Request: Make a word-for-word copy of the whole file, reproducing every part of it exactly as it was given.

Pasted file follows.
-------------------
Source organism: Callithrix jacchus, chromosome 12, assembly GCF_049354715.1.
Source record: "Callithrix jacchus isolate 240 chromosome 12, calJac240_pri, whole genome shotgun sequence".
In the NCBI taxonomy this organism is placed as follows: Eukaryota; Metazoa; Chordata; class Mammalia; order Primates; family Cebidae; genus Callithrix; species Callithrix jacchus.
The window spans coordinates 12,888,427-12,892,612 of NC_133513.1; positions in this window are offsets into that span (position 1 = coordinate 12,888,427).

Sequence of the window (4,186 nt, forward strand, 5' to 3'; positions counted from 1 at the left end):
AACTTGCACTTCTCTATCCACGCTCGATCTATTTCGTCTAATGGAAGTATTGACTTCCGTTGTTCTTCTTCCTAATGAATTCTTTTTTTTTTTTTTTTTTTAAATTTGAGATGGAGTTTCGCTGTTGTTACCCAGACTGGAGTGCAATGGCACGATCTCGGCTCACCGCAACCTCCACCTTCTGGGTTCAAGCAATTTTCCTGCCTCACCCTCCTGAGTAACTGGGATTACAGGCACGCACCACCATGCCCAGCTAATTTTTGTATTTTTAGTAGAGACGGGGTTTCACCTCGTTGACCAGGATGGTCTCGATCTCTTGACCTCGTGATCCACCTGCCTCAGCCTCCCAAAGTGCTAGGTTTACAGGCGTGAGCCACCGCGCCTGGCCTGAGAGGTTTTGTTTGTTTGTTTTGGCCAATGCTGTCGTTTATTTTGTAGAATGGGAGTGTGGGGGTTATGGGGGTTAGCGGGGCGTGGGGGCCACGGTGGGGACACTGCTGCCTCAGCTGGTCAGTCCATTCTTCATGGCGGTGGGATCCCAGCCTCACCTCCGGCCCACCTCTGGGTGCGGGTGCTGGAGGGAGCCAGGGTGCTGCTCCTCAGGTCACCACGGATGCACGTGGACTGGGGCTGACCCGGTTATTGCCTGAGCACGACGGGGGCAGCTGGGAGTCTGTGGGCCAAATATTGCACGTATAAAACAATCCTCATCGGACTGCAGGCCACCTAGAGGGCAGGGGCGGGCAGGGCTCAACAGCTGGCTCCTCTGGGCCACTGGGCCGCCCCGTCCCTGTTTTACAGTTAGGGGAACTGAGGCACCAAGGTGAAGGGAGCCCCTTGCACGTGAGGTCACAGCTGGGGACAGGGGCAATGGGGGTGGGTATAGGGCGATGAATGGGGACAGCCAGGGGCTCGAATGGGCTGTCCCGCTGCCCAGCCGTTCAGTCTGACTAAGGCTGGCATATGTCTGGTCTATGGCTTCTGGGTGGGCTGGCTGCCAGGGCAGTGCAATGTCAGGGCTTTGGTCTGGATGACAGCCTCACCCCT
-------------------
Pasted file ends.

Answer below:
Source organism: Callithrix jacchus, chromosome 12, assembly GCF_049354715.1.
Source record: "Callithrix jacchus isolate 240 chromosome 12, calJac240_pri, whole genome shotgun sequence".
In the NCBI taxonomy this organism is placed as follows: Eukaryota; Metazoa; Chordata; class Mammalia; order Primates; family Cebidae; genus Callithrix; species Callithrix jacchus.
The window spans coordinates 12,888,427-12,892,612 of NC_133513.1; positions in this window are offsets into that span (position 1 = coordinate 12,888,427).

Sequence of the window (4,186 nt, forward strand, 5' to 3'; positions counted from 1 at the left end):
AACTTGCACTTCTCTATCCACGCTCGATCTATTTCGTCTAATGGAAGTATTGACTTCCGTTGTTCTTCTTCCTAATGAATTCTTTTTTTTTTTTTTTTTTTAAATTTGAGATGGAGTTTCGCTGTTGTTACCCAGACTGGAGTGCAATGGCACGATCTCGGCTCACCGCAACCTCCACCTTCTGGGTTCAAGCAATTTTCCTGCCTCACCCTCCTGAGTAACTGGGATTACAGGCACGCACCACCATGCCCAGCTAATTTTTGTATTTTTAGTAGAGACGGGGTTTCACCTCGTTGACCAGGATGGTCTCGATCTCTTGACCTCGTGATCCACCTGCCTCAGCCTCCCAAAGTGCTAGGTTTACAGGCGTGAGCCACCGCGCCTGGCCTGAGAGGTTTTGTTTGTTTGTTTTGGCCAATGCTGTCGTTTATTTTGTAGAATGGGAGTGTGGGGGTTATGGGGGTTAGCGGGGCGTGGGGGCCACGGTGGGGACACTGCTGCCTCAGCTGGTCAGTCCATTCTTCATGGCGGTGGGATCCCAGCCTCACCTCCGGCCCACCTCTGGGTGCGGGTGCTGGAGGGAGCCAGGGTGCTGCTCCTCAGGTCACCACGGATGCACGTGGACTGGGGCTGACCCGGTTATTGCCTGAGCACGACGGGGGCAGCTGGGAGTCTGTGGGCCAAATATTGCACGTATAAAACAATCCTCATCGGACTGCAGGCCACCTAGAGGGCAGGGGCGGGCAGGGCTCAACAGCTGGCTCCTCTGGGCCACTGGGCCGCCCCGTCCCTGTTTTACAGTTAGGGGAACTGAGGCACCAAGGTGAAGGGAGCCCCTTGCACGTGAGGTCACAGCTGGGGACAGGGGCAATGGGGGTGGGTATAGGGCGATGAATGGGGACAGCCAGGGGCTCGAATGGGCTGTCCCGCTGCCCAGCCGTTCAGTCTGACTAAGGCTGGCATATGTCTGGTCTATGGCTTCTGGGTGGGCTGGCTGCCAGGGCAGTGCAATGTCAGGGCTTTGGTCTGGATGACAGCCTCACCCCT